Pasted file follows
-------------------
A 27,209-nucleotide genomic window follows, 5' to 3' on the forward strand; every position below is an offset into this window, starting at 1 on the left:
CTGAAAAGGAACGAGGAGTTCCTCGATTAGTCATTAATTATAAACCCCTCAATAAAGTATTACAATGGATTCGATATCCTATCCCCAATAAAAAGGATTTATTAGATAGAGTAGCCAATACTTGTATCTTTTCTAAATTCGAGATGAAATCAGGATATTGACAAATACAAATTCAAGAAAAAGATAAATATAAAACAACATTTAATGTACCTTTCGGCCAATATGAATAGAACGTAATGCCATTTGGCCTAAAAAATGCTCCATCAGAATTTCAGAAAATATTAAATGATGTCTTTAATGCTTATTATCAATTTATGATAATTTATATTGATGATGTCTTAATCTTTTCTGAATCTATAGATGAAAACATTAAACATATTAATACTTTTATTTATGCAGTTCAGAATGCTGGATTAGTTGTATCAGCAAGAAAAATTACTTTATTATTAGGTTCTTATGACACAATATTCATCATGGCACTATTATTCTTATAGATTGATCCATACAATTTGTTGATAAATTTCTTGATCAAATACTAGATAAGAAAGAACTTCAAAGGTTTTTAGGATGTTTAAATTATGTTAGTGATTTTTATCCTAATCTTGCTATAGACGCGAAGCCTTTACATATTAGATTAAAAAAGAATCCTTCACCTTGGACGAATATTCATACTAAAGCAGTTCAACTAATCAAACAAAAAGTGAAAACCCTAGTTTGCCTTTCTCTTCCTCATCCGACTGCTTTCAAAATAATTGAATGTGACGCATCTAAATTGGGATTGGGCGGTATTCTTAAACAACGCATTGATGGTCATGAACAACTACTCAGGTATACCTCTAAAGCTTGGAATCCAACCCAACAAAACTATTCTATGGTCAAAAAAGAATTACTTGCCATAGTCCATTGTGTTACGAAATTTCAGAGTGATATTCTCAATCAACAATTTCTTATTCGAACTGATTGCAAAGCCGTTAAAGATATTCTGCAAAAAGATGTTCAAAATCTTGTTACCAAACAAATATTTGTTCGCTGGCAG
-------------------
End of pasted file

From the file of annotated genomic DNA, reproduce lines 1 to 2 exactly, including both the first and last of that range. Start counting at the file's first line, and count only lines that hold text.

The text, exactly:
A 27,209-nucleotide genomic window follows, 5' to 3' on the forward strand; every position below is an offset into this window, starting at 1 on the left:
CTGAAAAGGAACGAGGAGTTCCTCGATTAGTCATTAATTATAAACCCCTCAATAAAGTATTACAATGGATTCGATATCCTATCCCCAATAAAAAGGATTTATTAGATAGAGTAGCCAATACTTGTATCTTTTCTAAATTCGAGATGAAATCAGGATATTGACAAATACAAATTCAAGAAAAAGATAAATATAAAACAACATTTAATGTACCTTTCGGCCAATATGAATAGAACGTAATGCCATTTGGCCTAAAAAATGCTCCATCAGAATTTCAGAAAATATTAAATGATGTCTTTAATGCTTATTATCAATTTATGATAATTTATATTGATGATGTCTTAATCTTTTCTGAATCTATAGATGAAAACATTAAACATATTAATACTTTTATTTATGCAGTTCAGAATGCTGGATTAGTTGTATCAGCAAGAAAAATTACTTTATTATTAGGTTCTTATGACACAATATTCATCATGGCACTATTATTCTTATAGATTGATCCATACAATTTGTTGATAAATTTCTTGATCAAATACTAGATAAGAAAGAACTTCAAAGGTTTTTAGGATGTTTAAATTATGTTAGTGATTTTTATCCTAATCTTGCTATAGACGCGAAGCCTTTACATATTAGATTAAAAAAGAATCCTTCACCTTGGACGAATATTCATACTAAAGCAGTTCAACTAATCAAACAAAAAGTGAAAACCCTAGTTTGCCTTTCTCTTCCTCATCCGACTGCTTTCAAAATAATTGAATGTGACGCATCTAAATTGGGATTGGGCGGTATTCTTAAACAACGCATTGATGGTCATGAACAACTACTCAGGTATACCTCTAAAGCTTGGAATCCAACCCAACAAAACTATTCTATGGTCAAAAAAGAATTACTTGCCATAGTCCATTGTGTTACGAAATTTCAGAGTGATATTCTCAATCAACAATTTCTTATTCGAACTGATTGCAAAGCCGTTAAAGATATTCTGCAAAAAGATGTTCAAAATCTTGTTACCAAACAAATATTTGTTCGCTGGCAG